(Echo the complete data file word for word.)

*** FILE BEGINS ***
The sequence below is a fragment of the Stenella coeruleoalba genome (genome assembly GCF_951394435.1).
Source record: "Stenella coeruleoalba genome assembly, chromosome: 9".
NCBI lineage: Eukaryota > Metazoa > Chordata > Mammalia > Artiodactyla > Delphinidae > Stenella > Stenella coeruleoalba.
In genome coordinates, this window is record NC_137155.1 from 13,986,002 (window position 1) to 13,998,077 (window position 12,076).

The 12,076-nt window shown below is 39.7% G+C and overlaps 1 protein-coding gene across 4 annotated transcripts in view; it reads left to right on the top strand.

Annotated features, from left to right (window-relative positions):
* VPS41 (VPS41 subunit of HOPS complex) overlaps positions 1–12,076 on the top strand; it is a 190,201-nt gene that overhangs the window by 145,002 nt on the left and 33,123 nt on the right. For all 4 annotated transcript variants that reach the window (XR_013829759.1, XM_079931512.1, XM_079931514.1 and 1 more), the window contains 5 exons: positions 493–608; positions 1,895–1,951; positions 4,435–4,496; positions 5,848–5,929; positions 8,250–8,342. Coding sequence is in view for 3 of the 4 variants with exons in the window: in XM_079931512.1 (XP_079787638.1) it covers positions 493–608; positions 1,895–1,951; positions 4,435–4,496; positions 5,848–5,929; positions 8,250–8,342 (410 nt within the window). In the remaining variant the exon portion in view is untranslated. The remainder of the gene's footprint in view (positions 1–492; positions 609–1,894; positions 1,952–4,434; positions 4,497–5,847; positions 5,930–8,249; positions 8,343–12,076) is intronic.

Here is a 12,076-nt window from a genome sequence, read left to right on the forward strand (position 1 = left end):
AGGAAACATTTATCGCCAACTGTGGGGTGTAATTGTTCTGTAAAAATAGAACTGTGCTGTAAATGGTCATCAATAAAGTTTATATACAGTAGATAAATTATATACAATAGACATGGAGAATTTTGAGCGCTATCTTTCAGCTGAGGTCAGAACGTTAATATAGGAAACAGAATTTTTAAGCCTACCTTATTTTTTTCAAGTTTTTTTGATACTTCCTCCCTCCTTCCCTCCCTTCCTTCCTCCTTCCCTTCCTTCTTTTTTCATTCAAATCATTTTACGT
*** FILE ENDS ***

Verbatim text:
The sequence below is a fragment of the Stenella coeruleoalba genome (genome assembly GCF_951394435.1).
Source record: "Stenella coeruleoalba genome assembly, chromosome: 9".
NCBI lineage: Eukaryota > Metazoa > Chordata > Mammalia > Artiodactyla > Delphinidae > Stenella > Stenella coeruleoalba.
In genome coordinates, this window is record NC_137155.1 from 13,986,002 (window position 1) to 13,998,077 (window position 12,076).

The 12,076-nt window shown below is 39.7% G+C and overlaps 1 protein-coding gene across 4 annotated transcripts in view; it reads left to right on the top strand.

Annotated features, from left to right (window-relative positions):
* VPS41 (VPS41 subunit of HOPS complex) overlaps positions 1–12,076 on the top strand; it is a 190,201-nt gene that overhangs the window by 145,002 nt on the left and 33,123 nt on the right. For all 4 annotated transcript variants that reach the window (XR_013829759.1, XM_079931512.1, XM_079931514.1 and 1 more), the window contains 5 exons: positions 493–608; positions 1,895–1,951; positions 4,435–4,496; positions 5,848–5,929; positions 8,250–8,342. Coding sequence is in view for 3 of the 4 variants with exons in the window: in XM_079931512.1 (XP_079787638.1) it covers positions 493–608; positions 1,895–1,951; positions 4,435–4,496; positions 5,848–5,929; positions 8,250–8,342 (410 nt within the window). In the remaining variant the exon portion in view is untranslated. The remainder of the gene's footprint in view (positions 1–492; positions 609–1,894; positions 1,952–4,434; positions 4,497–5,847; positions 5,930–8,249; positions 8,343–12,076) is intronic.

Here is a 12,076-nt window from a genome sequence, read left to right on the forward strand (position 1 = left end):
AGGAAACATTTATCGCCAACTGTGGGGTGTAATTGTTCTGTAAAAATAGAACTGTGCTGTAAATGGTCATCAATAAAGTTTATATACAGTAGATAAATTATATACAATAGACATGGAGAATTTTGAGCGCTATCTTTCAGCTGAGGTCAGAACGTTAATATAGGAAACAGAATTTTTAAGCCTACCTTATTTTTTTCAAGTTTTTTTGATACTTCCTCCCTCCTTCCCTCCCTTCCTTCCTCCTTCCCTTCCTTCTTTTTTCATTCAAATCATTTTACGT